House bills could put a halt to wastewater testing

Published: Jan. 25, 2021 at 9:16 PM CST
Email This Link
Share on Pinterest
Share on LinkedIn

BISMARCK, N.D. (KFYR) - As we enter this year’s legislative session with bills aimed around COVID-19, two pieces of legislation are trying to prohibit a certain way to track it.

Wastewater testing has been used for the last few months to track more accurate COVID-19 levels in more than 20 cities and communities across the state.

Microbiology students at North Dakota State University would have to stop months of work and research due to House Bill 1348.

Representatives sponsoring the bill like Rep. Claire Cory, R-Grand Forks, said they were approached by constituents over privacy concerns.

“What I wouldn’t want is for them to test and then give the dorm or the block or the apartment building they’re testing, force them to quarantine and things like that,” said Cory.

Wastewater testing has been conducted in partnership with the state Department of Environmental Quality and with permission from leaders of the cities and communities.

House Bill 1259 would require a public hearing before wastewater testing could go on.

“If that information is going public then that is something that insurances can look at and possibly affect rates. So I think a big part of having that discussion In the open is that there’s the opportunity for set parameters of what that data can be used for,” said bill sponsor Rep. Matthew Ruby, R-Minot.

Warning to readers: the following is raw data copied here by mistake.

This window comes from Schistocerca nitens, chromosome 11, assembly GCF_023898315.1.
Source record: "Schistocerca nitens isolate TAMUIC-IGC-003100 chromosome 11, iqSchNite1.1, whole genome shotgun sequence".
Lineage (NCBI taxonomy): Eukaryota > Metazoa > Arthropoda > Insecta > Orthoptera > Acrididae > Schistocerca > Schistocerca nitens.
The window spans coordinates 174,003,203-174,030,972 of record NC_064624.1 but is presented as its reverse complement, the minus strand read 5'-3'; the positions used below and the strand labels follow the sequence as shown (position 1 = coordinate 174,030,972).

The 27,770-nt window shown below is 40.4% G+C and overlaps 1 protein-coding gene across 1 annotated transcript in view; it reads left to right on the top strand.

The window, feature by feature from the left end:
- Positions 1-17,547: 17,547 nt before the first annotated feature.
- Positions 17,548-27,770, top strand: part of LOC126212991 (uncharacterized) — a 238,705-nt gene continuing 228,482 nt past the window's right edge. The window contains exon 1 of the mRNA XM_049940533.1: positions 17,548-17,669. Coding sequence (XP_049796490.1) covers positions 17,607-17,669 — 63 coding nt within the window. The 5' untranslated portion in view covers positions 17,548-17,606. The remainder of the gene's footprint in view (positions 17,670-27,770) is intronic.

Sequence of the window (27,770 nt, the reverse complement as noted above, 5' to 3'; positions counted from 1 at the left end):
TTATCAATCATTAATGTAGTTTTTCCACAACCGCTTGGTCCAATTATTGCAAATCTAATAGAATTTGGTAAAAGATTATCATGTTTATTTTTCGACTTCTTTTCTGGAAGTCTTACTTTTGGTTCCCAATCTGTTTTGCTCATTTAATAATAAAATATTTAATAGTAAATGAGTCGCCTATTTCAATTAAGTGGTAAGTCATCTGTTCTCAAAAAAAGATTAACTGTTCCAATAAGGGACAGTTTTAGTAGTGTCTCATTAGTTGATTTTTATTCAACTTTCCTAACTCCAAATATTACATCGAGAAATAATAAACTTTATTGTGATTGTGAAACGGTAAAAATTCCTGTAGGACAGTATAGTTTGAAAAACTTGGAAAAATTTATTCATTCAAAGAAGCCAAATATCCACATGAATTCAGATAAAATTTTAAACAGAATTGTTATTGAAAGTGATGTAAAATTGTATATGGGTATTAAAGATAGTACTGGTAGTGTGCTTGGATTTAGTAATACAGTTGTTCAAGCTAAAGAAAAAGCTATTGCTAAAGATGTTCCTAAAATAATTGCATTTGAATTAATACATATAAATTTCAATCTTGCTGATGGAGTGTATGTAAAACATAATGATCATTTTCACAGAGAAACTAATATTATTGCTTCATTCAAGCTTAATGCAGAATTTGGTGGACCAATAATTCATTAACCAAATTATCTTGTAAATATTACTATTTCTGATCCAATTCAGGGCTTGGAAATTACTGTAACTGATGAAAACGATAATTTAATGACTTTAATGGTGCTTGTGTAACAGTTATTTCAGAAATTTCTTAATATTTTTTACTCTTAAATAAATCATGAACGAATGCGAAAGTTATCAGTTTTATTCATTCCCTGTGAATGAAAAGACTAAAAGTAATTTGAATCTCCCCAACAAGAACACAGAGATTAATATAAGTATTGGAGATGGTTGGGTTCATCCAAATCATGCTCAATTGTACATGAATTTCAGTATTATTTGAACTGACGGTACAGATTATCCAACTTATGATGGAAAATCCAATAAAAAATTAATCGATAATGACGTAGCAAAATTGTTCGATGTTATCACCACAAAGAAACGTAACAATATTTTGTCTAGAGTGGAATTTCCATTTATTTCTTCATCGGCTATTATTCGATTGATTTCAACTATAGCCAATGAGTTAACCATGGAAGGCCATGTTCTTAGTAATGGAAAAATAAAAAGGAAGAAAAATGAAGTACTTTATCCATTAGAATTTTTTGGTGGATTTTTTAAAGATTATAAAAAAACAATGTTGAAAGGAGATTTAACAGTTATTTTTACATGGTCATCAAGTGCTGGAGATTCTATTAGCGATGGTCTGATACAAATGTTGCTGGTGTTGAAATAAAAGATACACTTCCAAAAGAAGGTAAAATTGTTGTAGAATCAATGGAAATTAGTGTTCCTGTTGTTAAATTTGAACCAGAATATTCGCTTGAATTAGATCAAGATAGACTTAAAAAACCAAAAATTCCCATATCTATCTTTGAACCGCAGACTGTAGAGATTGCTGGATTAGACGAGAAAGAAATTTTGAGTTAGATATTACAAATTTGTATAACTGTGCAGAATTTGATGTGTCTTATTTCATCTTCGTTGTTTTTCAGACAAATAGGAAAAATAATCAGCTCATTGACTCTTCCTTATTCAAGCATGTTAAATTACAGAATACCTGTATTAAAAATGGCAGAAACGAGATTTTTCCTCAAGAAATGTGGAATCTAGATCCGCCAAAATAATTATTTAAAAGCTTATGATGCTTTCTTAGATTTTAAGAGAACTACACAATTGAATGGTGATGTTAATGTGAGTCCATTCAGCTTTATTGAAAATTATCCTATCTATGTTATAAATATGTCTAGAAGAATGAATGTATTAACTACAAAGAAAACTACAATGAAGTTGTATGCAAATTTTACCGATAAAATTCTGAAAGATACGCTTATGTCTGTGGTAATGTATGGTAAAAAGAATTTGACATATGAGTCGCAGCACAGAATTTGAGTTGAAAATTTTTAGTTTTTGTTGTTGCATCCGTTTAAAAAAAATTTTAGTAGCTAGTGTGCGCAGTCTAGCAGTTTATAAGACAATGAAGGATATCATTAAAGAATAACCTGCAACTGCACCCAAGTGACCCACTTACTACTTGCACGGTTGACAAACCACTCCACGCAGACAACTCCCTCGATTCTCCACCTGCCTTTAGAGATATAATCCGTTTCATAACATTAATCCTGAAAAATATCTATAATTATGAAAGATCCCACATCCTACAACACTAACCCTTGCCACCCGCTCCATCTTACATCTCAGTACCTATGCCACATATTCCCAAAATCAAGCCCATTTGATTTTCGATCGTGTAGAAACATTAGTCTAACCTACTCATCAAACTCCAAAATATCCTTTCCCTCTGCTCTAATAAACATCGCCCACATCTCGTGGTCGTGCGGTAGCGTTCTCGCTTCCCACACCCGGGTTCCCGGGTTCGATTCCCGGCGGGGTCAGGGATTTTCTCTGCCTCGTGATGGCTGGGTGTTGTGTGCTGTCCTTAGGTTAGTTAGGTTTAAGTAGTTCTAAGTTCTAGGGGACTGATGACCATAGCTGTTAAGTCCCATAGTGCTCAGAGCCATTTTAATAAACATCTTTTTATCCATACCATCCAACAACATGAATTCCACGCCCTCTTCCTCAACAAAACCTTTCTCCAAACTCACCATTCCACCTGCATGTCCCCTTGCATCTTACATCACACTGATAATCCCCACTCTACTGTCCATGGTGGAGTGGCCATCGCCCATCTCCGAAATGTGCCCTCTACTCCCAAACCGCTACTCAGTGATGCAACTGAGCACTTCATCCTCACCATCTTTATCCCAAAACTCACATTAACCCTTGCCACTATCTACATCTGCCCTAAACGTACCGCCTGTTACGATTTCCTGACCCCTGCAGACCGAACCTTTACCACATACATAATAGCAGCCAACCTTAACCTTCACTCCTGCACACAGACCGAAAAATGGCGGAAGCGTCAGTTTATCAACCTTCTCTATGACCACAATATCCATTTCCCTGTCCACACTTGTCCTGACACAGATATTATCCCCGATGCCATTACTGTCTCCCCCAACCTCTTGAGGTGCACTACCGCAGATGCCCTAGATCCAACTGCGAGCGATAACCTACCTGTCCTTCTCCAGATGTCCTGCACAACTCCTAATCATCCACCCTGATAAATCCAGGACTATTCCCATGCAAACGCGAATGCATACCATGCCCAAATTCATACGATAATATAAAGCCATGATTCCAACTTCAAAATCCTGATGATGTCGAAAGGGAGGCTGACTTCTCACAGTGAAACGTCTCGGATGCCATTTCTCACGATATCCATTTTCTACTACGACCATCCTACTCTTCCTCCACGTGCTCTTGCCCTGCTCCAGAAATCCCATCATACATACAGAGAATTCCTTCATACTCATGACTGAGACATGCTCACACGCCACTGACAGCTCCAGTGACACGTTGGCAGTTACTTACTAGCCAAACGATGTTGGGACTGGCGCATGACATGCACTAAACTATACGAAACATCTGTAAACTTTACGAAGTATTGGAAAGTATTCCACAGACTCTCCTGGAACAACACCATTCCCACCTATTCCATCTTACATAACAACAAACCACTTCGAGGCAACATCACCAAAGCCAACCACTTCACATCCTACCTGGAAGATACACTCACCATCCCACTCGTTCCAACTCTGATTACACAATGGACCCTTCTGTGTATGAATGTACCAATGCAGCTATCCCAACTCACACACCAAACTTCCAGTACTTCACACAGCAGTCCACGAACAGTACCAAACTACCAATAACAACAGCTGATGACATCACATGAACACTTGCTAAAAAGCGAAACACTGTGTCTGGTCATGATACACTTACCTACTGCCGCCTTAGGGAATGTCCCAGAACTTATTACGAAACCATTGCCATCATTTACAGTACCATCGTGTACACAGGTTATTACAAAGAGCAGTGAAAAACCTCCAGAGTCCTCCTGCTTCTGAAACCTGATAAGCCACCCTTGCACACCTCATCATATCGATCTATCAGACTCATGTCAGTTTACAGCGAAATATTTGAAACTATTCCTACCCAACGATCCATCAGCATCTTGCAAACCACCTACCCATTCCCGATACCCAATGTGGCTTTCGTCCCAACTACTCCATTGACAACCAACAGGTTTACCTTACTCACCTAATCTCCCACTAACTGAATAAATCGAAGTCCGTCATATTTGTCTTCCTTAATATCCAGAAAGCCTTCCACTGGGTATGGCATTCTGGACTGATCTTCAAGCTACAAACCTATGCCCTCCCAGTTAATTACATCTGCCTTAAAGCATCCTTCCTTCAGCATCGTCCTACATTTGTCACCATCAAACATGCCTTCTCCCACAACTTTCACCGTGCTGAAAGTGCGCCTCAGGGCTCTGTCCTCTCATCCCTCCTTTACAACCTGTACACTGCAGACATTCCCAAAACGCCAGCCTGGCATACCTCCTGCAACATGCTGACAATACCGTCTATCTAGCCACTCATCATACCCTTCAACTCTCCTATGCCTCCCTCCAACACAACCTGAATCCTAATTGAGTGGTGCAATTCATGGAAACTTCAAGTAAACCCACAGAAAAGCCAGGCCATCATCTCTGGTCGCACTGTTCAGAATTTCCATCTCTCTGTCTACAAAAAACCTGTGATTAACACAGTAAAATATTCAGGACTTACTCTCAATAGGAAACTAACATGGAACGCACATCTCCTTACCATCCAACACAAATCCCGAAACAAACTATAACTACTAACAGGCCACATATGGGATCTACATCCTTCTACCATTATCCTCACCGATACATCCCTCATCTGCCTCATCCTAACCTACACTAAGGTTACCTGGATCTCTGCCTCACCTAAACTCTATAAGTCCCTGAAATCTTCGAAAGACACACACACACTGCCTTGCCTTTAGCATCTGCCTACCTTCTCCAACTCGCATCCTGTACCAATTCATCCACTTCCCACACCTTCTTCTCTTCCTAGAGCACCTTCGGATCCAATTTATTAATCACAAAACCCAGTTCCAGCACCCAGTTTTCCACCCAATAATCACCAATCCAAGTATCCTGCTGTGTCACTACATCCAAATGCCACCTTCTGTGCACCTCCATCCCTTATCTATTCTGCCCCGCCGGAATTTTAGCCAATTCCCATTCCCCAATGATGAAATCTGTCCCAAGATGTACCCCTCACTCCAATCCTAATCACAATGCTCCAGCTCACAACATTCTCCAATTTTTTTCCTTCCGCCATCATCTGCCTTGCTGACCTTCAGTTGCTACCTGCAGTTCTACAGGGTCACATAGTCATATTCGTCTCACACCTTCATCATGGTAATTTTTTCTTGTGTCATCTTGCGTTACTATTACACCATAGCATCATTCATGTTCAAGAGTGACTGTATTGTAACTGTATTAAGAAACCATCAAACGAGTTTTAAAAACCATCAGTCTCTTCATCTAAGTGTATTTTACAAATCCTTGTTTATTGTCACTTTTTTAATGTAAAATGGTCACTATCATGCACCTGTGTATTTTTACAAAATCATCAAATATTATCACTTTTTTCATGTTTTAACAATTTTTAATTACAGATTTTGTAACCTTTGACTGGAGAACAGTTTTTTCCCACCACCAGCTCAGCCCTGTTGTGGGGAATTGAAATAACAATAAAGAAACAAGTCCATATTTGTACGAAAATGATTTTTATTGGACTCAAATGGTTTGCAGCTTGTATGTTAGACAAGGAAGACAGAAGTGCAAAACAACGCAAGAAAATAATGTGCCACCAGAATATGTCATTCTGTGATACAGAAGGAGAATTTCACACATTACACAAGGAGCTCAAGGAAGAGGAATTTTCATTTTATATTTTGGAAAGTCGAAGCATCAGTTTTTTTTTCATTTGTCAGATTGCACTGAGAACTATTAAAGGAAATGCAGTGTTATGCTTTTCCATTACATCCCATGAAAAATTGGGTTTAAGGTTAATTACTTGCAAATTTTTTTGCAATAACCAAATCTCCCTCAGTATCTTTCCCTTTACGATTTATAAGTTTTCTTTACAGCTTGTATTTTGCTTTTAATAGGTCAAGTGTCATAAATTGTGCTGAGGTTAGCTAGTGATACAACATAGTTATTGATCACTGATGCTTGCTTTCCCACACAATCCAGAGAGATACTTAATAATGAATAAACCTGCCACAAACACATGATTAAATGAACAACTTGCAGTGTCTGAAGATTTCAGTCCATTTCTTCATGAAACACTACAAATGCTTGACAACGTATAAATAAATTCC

Head of Microbiological Sciences for NDSU John McEvoy defended the testing, saying, in part:

“Because we collect samples from city wastewater treatment facilities, where all the wastewater from the city is mixed, we can only assess the amount of virus being produced by the entire population of the city... We cannot said anything about individual contributions to that wastewater,” said McEvoy.

In its earliest drafts the bill would strictly prohibit wastewater testing for all diseases but Cory said the bill will be amended to become COVID-19 specific.

According to McEvoy the bill is expected to be discussed this week, where advocates of the practice will be allowed to give their testimonies.

Copyright 2021 KFYR. All rights reserved.